Armistice Day

Today is the 12th of November here, but in other parts of the world it is still 11.11.11 I did think about being silent at 11am yesterday and in fact I think I was in the shower so I probably was. Not, I hasten to add, that I get up that late, I had been up and writing since around 6am.

Anyway, this weekend is the Armistice weekend in Cambridge and it is a BIG weekend. They have a Mounted Rifles parade today and a special memorial service tomorrow and all weekend there are military demonstrations and displays at Memorial Park. We are planning on popping in to see the WWII display and someone singing songs of WWII this afternoon. Mum will wear her RSA badge and get in for free. She won the war in Rotorua, she was a W.A.A.F in the Air Force dental section and did a very good job of holding officers’ heads still for the dentist and mixing amalgam fillings.

Both my Grandfathers served in WWI. One was in the Army and was gassed and thrown on a pile of corpses with a toe tag on. He moved at a very opportune moment and was recovered and invalided home, where he lived to be 101. The other was a horseman in the Mounted Rifles in Egypt and when they came home they shot their horses so the Arabs didn’t get them. Other members of their families also went to war. Uncle Frank was gassed and didn’t live long after the war. Uncle Arthur was killed.  Uncle Jock was killed.

Actually Uncle Jock, Jack Allen Hicks, is a sad story. He enlisted in 1914 as a driver in an artillery regiment, survived both Gallipoli and the Somme and was killed October 24th 1918. They were coming from Belgium through Northern France on a final push for victory. He was in a patrol of 20 men, 19 New Zealanders and one man from Kent. They took the surrender of a German machine gun nest and when the Germans discovered they were only a patrol, they put their arms down, picked up their machine gun and killed them all. They are buried in a tiny churchyard in Northern France and the villagers tend their graves. Jock would have come home and farmed the family farm here in Cambridge. But he didn’t, so my widowed Great-grandmother sold the farm to my Grandfather, who was married to her daughter. War changes family histories.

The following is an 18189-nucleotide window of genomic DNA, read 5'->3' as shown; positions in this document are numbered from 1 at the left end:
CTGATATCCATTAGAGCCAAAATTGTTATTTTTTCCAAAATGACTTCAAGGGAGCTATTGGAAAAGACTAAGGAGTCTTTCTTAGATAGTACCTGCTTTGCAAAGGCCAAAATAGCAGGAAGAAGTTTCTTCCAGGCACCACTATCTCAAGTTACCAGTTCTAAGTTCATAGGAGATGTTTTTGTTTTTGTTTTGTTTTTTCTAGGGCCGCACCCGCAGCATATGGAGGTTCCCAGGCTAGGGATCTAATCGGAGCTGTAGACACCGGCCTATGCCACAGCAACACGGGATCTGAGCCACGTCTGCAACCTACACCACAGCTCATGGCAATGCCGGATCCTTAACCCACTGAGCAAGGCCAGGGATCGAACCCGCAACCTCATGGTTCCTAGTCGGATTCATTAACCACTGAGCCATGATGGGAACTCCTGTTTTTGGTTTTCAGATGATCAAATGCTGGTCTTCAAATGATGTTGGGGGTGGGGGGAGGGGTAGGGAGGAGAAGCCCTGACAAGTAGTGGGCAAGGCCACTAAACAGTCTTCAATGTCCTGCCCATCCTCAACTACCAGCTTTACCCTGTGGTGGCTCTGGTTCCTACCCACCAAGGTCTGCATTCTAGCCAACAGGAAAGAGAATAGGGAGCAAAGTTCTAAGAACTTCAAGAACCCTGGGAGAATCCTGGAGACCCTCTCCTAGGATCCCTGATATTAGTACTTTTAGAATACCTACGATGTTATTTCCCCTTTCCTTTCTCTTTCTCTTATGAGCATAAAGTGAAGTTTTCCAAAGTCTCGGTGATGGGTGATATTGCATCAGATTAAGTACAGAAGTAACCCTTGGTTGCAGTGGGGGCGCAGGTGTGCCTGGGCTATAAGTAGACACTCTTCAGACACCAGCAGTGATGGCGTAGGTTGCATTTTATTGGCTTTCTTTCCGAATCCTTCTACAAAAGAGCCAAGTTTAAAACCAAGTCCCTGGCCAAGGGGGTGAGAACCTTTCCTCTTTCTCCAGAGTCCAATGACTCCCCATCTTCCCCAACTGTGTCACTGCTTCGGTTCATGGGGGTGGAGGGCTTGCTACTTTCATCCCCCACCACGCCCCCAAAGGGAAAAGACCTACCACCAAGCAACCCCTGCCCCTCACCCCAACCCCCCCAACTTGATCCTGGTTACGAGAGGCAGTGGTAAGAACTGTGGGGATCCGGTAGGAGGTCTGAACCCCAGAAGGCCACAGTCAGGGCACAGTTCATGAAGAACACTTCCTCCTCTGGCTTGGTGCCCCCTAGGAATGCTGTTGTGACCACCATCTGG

My Father was a Spitfire pilot in WWII and flew for three years, in England and the Middle East. When he came home at the end of 1943 only four of his training course of 20 men were still alive. Three Uncles were in the Army. One of Mum’s cousins was killed in the Air Force and another served in the Pacific and came home.

As you may know, I have edited my Dad’s letters home from the war into an e-book and it is available for free at Smashwords and for .99 cents at Amazon.

 http://www.smashwords.com/books/view/93757

http://www.amazon.com/Our-Fathers-War-ebook/dp/B005SGYPG6/ref=sr_1_1?s=digital-text&ie=UTF8&qid=1317836632&sr=1-1#_

It has had one 5 star review and has been downloaded 278 times at Smashwords. I am delighted that his fascinating account of service in war-time has proved popular. Today I will wear his medals with pride, he had both European and Italian campaign stars and he had a QSO (Queen’s Service Order) miniature on there as well.

Tomorrow Mum is going to stand up in church and speak for a few minutes about him and his war service. I have written her a little speech but anyone who knows Mum, knows she won’t stick to it!

So that’s it, our day to remember all those who served, those who survived and those who made the ultimate sacrifice. It would be good to say it never happened again. That mankind learned a lesson from all the senseless slaughter and the loss of a generation or two of magnificent young men. But we know that isn’t true. War rages somewhere all the time and I suspect it always will. I know women who say that if women “ruled” the world there would be no war, I suspect they’ve never seen girls in a playground. I think it is more relevant to say that if the politicians and commanders had to sacrifice all their own children first, war would be harder to declare. Whatever happens, I will never forget them.

 

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